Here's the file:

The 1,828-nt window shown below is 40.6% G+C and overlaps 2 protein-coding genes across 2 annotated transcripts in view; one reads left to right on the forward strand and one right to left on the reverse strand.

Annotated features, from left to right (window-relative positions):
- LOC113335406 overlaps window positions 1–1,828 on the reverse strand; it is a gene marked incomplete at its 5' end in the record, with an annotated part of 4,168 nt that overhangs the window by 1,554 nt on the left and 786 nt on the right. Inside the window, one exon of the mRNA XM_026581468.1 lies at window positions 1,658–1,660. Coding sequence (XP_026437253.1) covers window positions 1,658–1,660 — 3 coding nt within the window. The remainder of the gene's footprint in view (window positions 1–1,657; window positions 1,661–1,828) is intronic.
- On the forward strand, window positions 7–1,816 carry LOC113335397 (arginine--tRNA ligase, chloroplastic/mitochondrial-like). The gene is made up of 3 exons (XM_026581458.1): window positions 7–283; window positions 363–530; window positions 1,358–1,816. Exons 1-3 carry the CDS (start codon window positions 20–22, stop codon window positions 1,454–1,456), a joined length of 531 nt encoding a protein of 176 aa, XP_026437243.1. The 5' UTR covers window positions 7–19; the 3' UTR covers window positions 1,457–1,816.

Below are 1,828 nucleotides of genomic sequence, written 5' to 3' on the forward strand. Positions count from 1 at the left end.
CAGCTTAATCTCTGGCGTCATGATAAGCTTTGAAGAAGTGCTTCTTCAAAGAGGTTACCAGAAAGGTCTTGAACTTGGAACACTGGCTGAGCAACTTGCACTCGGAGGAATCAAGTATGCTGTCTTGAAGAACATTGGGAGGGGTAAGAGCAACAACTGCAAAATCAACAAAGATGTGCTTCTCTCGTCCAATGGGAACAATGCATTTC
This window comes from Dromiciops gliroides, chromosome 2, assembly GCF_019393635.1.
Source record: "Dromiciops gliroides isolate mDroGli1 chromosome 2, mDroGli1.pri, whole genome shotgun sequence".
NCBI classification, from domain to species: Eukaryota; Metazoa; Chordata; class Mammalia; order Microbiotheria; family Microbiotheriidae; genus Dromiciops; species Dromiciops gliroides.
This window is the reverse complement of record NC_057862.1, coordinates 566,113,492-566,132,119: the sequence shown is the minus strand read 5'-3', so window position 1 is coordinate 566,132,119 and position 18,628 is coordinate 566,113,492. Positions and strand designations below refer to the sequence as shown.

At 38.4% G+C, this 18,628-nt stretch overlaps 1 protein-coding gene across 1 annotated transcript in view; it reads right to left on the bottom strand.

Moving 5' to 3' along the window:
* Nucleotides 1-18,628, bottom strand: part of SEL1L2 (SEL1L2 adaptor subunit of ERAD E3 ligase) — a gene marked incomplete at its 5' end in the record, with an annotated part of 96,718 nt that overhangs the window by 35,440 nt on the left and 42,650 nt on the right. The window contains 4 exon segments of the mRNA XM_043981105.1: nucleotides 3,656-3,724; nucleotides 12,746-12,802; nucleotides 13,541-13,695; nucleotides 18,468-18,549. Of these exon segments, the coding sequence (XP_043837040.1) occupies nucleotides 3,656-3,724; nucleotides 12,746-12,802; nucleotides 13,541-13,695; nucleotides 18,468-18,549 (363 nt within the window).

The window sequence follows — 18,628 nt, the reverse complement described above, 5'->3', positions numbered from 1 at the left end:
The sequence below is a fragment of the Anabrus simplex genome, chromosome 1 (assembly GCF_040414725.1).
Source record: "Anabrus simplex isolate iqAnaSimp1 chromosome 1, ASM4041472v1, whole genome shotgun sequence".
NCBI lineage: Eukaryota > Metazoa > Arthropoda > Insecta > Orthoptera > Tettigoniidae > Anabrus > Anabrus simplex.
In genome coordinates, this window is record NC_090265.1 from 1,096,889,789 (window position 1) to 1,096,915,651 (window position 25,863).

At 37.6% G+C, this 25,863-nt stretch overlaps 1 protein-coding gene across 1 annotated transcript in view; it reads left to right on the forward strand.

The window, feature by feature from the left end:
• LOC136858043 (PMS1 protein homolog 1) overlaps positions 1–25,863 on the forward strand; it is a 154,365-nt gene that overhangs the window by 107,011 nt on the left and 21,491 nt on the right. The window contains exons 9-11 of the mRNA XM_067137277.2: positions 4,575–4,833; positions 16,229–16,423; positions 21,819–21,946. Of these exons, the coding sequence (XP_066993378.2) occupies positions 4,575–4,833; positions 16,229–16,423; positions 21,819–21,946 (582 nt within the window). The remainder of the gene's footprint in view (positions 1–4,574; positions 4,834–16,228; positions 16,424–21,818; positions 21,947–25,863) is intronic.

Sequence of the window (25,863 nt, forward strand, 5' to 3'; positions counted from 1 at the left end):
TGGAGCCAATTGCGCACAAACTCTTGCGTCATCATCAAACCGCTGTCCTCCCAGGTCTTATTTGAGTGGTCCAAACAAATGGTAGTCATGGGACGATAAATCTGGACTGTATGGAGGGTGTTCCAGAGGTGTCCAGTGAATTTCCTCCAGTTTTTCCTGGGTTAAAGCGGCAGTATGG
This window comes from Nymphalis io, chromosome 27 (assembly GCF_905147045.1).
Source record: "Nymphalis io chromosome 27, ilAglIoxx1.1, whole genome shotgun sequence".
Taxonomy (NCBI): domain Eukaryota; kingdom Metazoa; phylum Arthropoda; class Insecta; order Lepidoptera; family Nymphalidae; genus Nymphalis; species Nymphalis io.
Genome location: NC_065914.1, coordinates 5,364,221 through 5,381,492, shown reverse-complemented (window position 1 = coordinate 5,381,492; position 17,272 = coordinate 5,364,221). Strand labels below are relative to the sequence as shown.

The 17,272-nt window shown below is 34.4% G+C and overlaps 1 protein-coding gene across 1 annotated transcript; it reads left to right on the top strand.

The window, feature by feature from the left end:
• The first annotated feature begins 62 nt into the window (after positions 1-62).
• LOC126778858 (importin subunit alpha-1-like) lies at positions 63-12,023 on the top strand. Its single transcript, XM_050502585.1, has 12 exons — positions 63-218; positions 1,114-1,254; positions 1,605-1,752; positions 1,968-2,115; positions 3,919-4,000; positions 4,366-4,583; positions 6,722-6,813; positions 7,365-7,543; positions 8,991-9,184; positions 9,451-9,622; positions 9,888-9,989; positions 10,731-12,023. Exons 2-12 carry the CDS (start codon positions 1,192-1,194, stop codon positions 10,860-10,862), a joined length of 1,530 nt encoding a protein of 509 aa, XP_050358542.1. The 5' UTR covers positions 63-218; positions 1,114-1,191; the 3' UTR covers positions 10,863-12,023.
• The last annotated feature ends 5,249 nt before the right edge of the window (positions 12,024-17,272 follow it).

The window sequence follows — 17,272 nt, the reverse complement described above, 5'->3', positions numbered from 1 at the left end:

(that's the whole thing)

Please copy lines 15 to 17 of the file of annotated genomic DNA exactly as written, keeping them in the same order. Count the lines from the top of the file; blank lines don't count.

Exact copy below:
The sequence below is a fragment of the Anabrus simplex genome, chromosome 1 (assembly GCF_040414725.1).
Source record: "Anabrus simplex isolate iqAnaSimp1 chromosome 1, ASM4041472v1, whole genome shotgun sequence".
NCBI lineage: Eukaryota > Metazoa > Arthropoda > Insecta > Orthoptera > Tettigoniidae > Anabrus > Anabrus simplex.